Mon, Mar 10, 2008 - Page 3 News List

Presidential election 2008: 12 days to go: Presidential hopefuls spar on critical issues

Transcribed by Mo Yan-chih and Jenny W. Hsu  /  STAFF REPORTERS

PHOTO COURTESY OF THE TAIPEI ASSOCIATION OF PHOTOJOURNALISTS

Ma Ying-jeou (馬英九): Mr [Frank] Hsieh [謝長廷], your political experience is similar to that of President Chen Shui-bian (陳水扁) and people think you are Chen Shui-bian and that you represent the Democratic Progressive Party (DPP).

Independence advocates have said they would accept all of Chen's policies as long as he was elected president. However, Chen failed to carry out his "new middle way" because of pressure from deep-green supporters. You have tried to distance yourself from President Chen, but many suspect that you are a two-man show. How will you address the pressure from deep-green members and successfully distance yourself from Chen if you are elected?

Frank Hsieh: I have made my stance and policies very clear since the DPP's primary, such as "a constitutional one China" and "reconciliation and coexistence." I do have some similarities with President Chen. We both defend Taiwan's national identity and I think President Chen has made a great contribution to the nation with his persistence in defending our national identity over the years.

I am, however, different from the president in many respects. President Chen forgot the fact that the DPP was a minority party in the legislature and his administration has alienated itself from the public.

President Chen made government reshuffles too frequently during his terms. On the other hand, he proposed to expand the scope of overseas investment, a policy that is actually similar to Mr Ma's platform. Chen was flexible, but I think Mr Ma is more capricious when it comes to policy shifting. However, we [the DPP] do need to conduct self-examination.

I've never changed my stances and I continue to advocate the policies I proposed in the past, including solidarity as a whole, coexistence between communities and prioritizing Taiwan, culture and minority groups.

The Chen era will end after he steps down, but the conflict between "pro-Chen" and "anti-Chen" groups will continue if Mr Ma becomes president. That's why I should become the new president.

Hsieh: China has never acknowledged the so-called "`one China,' with each side having its own interpretation" concept. In fact, the Chinese Central Committee's Taiwan Affairs Office openly expressed its opposition to the idea on Aug. 4, 1999. I would like to ask Mr Ma to give an example of the endorsement of this principle by any high-ranking official or government agency in China. This is a question about facts because China condemned Taiwan for distorting the "`one China,' with each side having its own interpretation" principle.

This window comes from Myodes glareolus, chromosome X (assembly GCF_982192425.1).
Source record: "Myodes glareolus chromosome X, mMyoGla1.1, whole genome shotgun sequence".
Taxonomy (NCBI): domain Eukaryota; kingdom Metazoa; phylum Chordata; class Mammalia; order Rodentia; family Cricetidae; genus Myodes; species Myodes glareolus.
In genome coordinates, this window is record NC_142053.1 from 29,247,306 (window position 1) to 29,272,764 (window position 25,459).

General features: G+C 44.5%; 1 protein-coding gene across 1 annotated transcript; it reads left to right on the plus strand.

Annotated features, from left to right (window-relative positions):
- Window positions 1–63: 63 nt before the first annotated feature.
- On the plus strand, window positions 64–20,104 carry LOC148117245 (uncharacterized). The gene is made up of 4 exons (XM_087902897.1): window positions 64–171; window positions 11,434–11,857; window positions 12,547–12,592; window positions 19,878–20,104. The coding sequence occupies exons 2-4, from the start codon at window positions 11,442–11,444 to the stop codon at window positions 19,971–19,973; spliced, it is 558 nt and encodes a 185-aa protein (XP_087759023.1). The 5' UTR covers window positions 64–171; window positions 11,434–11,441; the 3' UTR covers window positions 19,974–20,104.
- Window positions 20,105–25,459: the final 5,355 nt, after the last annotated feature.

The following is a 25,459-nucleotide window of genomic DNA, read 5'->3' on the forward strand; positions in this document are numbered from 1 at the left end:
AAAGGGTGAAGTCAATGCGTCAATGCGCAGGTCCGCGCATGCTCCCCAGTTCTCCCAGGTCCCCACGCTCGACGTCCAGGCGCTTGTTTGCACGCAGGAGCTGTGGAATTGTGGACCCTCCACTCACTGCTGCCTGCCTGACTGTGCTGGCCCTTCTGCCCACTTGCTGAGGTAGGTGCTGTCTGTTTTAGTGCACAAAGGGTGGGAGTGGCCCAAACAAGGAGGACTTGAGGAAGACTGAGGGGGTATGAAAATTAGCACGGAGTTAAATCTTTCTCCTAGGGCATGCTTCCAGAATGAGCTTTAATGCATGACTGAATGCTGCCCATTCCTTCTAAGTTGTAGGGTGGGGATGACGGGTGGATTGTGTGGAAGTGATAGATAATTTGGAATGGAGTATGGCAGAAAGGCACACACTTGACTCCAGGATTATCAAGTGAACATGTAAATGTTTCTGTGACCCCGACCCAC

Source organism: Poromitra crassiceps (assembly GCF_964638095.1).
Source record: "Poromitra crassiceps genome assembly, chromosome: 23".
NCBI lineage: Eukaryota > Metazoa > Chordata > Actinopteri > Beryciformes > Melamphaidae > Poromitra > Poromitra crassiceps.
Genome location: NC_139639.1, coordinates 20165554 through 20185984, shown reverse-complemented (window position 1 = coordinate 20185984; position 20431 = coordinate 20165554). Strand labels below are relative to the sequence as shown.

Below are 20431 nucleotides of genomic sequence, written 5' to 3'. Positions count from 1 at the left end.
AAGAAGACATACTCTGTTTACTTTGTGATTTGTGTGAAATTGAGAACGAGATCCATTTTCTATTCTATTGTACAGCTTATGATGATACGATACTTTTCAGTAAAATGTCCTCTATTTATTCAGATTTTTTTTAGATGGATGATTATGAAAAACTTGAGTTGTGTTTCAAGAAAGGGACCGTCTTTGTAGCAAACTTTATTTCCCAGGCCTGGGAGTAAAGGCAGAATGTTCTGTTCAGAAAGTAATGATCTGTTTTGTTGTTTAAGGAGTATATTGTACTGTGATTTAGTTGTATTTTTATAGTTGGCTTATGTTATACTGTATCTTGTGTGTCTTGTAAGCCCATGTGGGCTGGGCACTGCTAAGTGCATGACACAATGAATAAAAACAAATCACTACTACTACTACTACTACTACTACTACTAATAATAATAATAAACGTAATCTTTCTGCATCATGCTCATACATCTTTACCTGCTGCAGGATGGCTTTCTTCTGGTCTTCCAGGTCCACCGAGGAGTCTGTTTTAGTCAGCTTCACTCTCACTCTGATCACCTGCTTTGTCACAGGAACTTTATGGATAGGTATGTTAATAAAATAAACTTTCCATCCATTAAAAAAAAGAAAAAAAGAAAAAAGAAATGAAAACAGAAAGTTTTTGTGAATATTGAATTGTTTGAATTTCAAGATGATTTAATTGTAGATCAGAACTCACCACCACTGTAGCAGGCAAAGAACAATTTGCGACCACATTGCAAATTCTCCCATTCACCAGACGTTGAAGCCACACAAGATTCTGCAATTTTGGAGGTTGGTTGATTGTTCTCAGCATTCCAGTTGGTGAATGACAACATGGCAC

Ma: The DPP can oppose the content of the 1992 consensus, but it cannot deny its existence. I supervised the case in 1992 as former vice chairman of the Mainland Affairs Council (MAC). Our negotiations with China in Hong Kong did encounter some difficulties, but they did accept the "one China" principle after the negotiations. It can be found in documents, but the DPP has refused to acknowledge that fact.

President Chen expressed his willingness to accept the "1992 consensus" during a June 27, 2000, visit by a group from the US, but former MAC chairman Tsai Ing-wen (蔡英文) denied the matter in a press conference less than 24 hours later.

The DPP knew about the existence of the 1992 consensus, but refused to touch on the issue of "one China." The Chinese Nationalist Party [KMT] was not afraid to discuss the issue because we know that "one China" meant "the Republic of China." Mr Hsieh, you would have to say that "one China" means the Republic of China if you are elected president. What are you afraid of regarding the issue of "one China"? Why do you feel ashamed? China expressed its willingness to seek coexistence with Taiwan while accepting each side's differences and to negotiate on equal terms in 2005.

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